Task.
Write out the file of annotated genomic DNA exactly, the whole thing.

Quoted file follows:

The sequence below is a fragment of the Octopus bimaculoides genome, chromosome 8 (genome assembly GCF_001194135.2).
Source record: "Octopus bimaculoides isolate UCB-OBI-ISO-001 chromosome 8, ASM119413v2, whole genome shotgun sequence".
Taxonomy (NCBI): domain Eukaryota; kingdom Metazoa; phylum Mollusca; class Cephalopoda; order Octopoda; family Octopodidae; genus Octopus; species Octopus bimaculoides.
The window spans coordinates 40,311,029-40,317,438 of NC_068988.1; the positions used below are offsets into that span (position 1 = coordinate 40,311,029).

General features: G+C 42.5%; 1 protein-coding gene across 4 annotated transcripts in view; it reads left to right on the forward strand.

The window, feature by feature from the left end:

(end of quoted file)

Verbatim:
The sequence below is a fragment of the Octopus bimaculoides genome, chromosome 8 (genome assembly GCF_001194135.2).
Source record: "Octopus bimaculoides isolate UCB-OBI-ISO-001 chromosome 8, ASM119413v2, whole genome shotgun sequence".
Taxonomy (NCBI): domain Eukaryota; kingdom Metazoa; phylum Mollusca; class Cephalopoda; order Octopoda; family Octopodidae; genus Octopus; species Octopus bimaculoides.
The window spans coordinates 40,311,029-40,317,438 of NC_068988.1; the positions used below are offsets into that span (position 1 = coordinate 40,311,029).

General features: G+C 42.5%; 1 protein-coding gene across 4 annotated transcripts in view; it reads left to right on the forward strand.

The window, feature by feature from the left end: